Selling A House To A Family Member: Everything To Know

12 Min Read
Updated Dec. 19, 2023
family of 4 sitting in the living room speaking to a woman
Written By Miranda Crace

If you’re thinking about buying a house, you may be considering purchasing a home being sold by a family member. Or maybe you have a family member who has expressed interest in buying your home. Selling a home to a family member can involve a different process than a transaction with a stranger.

Take a look at the following steps and tips so you can clear up any questions about the process of how to sell your house to a family member.

Why Is Selling A Home To A Family Member Different?

Home sales between family members differ from the typical home selling process. That’s because the government has a say on the limit of gift equity family members can give. They also want to avoid the potential fraud that may occur with these types of transactions. At one time, many more families paid substantial estate taxes. However, the 2017 Tax Cuts and Jobs Act doubled the estate tax exclusion, drastically reducing the number of taxable estates.

Legally speaking, the presumption that family members are acting to further the family’s interests – rather than their individual interest – can only be overcome if the taxpayer can prove the sale was conducted as if it were between strangers.

Let’s take a look at what you need to do to protect yourself – as buyer or seller – from future legal difficulties or unexpected tax bills.

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Arm’s Length Vs. Non-Arm’s Length Transaction: What’s The Difference?

The IRS trusts that strangers are acting in their own interests, but if the buyer and seller are related, it may raise a red flag to the IRS and other federal agencies that your long-term financial interests as the buyer align with those of the seller, your family member.

Arm’s Length Transaction

In most transactions, the buyer of a home and its seller don’t know each other, and each party  acts in their own self-interest to get the best deal they can. This is called an arm’s length transaction.

In other words, if you’re the seller, you’re going to try to sell your home to the highest bidder while the buyer will try to pay as little as possible. The buyer and seller commonly meet in the middle to buy and sell a home at what’s known as fair market value.

Non-Arm’s Length Transaction

A non-arm’s length transaction, on the other hand, involves a deal between two people with the same financial interests, such as tax avoidance. For this reason, you will be closely scrutinized to see if the transaction is an attempt to avoid a taxable event or to minimize future taxes.

When you sell a home to a family member, the IRS will examine the sale price of a controlled transaction to investigate whether the sale is considered a gift or if it meets fair market value.

Why Does The Government Care About Selling A Home To A Family Member?

The IRS is not a fan of non-arm’s length transactions because they provide an opportunity for fraud or tax avoidance, but the government as a whole has interests in having the power to review these sales that go beyond taxes. When done correctly, however, a non-arm’s length transaction is perfectly legal.

Negative Implications For Local Real Estate Values

Local governments depend on taxes from real estate, and if the value of the property within its borders is artificially depressed, it can reduce their property tax revenue. Governments frown on reduced revenues.

For example, let’s say your home is worth $500,000 but you sell it to your child for $300,000. Let’s say that after they move in, your former next-door neighbors want to sell their home. They might not get their full asking price of $500,000 because the real estate comps show that your home sold for substantially less. If homes sell for less, the local government receives less in taxes.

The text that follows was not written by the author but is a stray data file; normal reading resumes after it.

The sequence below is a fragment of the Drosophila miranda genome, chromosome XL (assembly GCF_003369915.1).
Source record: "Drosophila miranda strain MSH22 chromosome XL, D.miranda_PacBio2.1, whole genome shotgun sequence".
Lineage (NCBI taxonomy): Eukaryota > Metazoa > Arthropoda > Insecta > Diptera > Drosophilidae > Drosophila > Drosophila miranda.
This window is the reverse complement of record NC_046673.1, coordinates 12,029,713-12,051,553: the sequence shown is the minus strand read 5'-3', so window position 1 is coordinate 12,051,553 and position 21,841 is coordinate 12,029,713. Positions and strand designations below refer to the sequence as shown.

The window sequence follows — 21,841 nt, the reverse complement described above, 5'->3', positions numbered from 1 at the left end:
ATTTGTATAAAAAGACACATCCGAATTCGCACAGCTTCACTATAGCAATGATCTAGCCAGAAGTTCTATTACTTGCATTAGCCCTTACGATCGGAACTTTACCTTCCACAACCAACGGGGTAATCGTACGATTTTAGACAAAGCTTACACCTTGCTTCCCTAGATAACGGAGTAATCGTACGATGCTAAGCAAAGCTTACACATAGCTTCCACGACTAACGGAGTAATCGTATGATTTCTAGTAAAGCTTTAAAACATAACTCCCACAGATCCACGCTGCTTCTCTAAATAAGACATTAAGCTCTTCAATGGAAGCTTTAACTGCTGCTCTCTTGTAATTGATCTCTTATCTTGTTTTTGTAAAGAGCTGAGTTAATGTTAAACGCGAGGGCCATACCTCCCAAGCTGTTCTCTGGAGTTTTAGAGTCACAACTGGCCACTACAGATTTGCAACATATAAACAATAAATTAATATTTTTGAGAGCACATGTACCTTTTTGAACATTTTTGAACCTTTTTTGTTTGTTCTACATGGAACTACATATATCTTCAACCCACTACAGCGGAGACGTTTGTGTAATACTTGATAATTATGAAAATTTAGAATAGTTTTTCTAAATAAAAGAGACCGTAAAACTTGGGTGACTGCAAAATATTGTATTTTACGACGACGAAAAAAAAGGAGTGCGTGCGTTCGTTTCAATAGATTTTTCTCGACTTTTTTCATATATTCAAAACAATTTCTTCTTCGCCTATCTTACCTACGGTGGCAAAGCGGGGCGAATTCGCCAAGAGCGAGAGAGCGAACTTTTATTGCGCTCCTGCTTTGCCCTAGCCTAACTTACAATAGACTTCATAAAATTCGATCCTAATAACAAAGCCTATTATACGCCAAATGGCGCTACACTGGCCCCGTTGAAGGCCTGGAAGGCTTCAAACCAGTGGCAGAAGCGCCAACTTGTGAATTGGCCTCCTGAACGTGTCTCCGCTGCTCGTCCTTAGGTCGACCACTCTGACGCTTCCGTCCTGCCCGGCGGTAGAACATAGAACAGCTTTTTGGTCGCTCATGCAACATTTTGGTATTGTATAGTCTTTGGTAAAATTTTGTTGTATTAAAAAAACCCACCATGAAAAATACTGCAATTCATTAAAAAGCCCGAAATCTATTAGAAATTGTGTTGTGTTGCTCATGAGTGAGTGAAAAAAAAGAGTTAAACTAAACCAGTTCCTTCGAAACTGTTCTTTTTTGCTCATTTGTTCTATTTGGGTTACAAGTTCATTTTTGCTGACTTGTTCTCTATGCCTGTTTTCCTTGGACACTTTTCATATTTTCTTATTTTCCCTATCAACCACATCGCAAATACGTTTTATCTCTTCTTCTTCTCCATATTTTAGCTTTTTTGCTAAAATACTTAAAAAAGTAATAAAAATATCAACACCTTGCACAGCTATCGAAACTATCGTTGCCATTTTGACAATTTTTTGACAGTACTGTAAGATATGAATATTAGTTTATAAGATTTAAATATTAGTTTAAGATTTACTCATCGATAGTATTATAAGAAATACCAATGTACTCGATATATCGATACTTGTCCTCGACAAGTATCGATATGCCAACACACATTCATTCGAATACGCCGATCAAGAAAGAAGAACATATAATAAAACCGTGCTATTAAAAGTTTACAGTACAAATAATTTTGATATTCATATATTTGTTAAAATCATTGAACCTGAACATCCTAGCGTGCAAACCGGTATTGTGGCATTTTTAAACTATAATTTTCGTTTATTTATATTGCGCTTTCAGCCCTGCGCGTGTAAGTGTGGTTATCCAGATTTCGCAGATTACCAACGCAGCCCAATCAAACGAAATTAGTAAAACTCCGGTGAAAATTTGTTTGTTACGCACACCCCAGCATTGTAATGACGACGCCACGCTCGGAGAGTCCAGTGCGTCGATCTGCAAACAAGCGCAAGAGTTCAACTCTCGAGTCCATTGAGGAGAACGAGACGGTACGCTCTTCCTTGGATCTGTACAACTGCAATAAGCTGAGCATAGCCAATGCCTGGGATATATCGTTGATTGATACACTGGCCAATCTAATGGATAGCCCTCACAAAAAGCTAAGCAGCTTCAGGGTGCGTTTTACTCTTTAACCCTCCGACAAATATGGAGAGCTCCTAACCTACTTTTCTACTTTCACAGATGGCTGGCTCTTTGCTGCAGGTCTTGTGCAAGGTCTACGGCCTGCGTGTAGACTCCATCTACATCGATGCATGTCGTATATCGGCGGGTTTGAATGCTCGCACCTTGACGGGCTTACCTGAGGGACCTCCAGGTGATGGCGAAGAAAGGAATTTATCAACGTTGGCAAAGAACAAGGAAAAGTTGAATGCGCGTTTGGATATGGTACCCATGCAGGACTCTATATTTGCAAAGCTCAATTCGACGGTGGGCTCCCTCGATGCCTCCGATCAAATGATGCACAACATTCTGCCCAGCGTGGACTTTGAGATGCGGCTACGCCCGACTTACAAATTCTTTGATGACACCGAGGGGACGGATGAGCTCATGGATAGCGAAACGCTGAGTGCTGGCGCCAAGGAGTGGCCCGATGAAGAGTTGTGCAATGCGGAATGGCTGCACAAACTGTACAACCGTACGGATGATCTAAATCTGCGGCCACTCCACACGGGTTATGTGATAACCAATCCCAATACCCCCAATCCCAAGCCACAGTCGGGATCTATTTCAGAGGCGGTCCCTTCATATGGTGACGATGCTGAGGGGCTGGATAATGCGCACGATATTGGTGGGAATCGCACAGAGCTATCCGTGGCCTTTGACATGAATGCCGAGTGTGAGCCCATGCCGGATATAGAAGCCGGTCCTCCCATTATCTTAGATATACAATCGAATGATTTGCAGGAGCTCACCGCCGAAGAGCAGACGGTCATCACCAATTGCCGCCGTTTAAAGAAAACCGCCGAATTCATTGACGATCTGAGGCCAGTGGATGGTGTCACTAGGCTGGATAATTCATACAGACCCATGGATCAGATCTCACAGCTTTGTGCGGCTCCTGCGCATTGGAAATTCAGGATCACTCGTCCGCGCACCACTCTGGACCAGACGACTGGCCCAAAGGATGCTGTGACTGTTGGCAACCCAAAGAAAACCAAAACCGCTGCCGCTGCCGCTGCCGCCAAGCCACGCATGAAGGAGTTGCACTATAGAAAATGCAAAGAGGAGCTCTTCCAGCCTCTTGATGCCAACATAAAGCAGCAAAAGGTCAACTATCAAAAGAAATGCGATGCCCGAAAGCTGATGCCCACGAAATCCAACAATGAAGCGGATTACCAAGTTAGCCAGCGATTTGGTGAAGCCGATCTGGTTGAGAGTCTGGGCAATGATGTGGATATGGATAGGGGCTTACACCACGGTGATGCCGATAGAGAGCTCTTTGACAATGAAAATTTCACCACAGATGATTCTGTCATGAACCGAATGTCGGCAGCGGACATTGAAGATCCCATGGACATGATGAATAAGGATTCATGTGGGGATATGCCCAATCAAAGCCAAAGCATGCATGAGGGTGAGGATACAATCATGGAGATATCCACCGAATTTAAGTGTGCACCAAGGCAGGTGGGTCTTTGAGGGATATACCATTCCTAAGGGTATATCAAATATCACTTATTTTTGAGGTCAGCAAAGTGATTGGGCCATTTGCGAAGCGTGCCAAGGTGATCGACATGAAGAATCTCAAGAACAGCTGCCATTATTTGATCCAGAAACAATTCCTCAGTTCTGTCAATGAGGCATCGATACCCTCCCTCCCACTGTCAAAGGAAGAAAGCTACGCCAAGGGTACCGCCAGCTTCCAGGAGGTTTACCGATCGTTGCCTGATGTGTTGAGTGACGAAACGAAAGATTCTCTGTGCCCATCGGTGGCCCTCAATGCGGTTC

Medicaid Fraud

Homeowners engaging in elder planning may be trying to avoid paying for nursing home costs by “selling” their property to a child – without planning to move or change their relationship to the home. The thinking is that by transferring ownership, the home will be safe.

However, most states have 5-year look-back periods. If the homeowner gifts or sells the home below market value and they apply for Medicaid within 5 years after the sale, the state may penalize them and make them ineligible for long-term Medicaid care for a period of time.

How To Sell A House To A Family Member

Follow the steps outlined below and consult a real estate attorney to make sure you follow tax laws scrupulously. Keep lines of communication open between you (the seller) and your family member (the buyer) throughout the process.

1. Establish The Home-Selling Process

Make sure you and your family agree to the logistics of the sale and how you’ll execute official decisions. Laying the groundwork for the sale in advance eliminates future conflict or confusion. You may want to discuss the following:

  • The specific professionals you may want to have help you.
  • How your family member will buy the home.
  • The timetable you want to use.
  • A plan if other parties get involved and try to change the agreement between you and your family member.

Ultimately, both parties should stay on the same page so each person knows what to expect during the home selling process.

2. Hire Professional Help

Hiring a real estate agent or real estate attorney irons out the process for both parties. These professionals can enforce contracts and fees, draw up the paperwork, identify state-required property disclosures, review important documents and ensure that the home sells for fair market value.

A good real estate agent provides counsel on what constitutes a good offer and what is negotiable. This sentiment is especially important to keep in mind when selling a house to a family member.

A professional can serve as a buffer between you and your family member, keep the entire process objective and offer key advice when both parties are real estate novices. The sale’s final result can end up being a very objective, smooth process.

3. Determine The Home’s Value

A neutral third party should evaluate your home’s value. A professional appraisal can offer a more educated decision on your home’s official market value – the home’s value may have changed since you first bought it. Either you or your family member can pay for the home appraisal to get the home’s official value.

Your real estate agent can also run a comparative market analysis using the multiple listing service (MLS) to help determine the home’s fair market value.

4. Set A Reasonable Price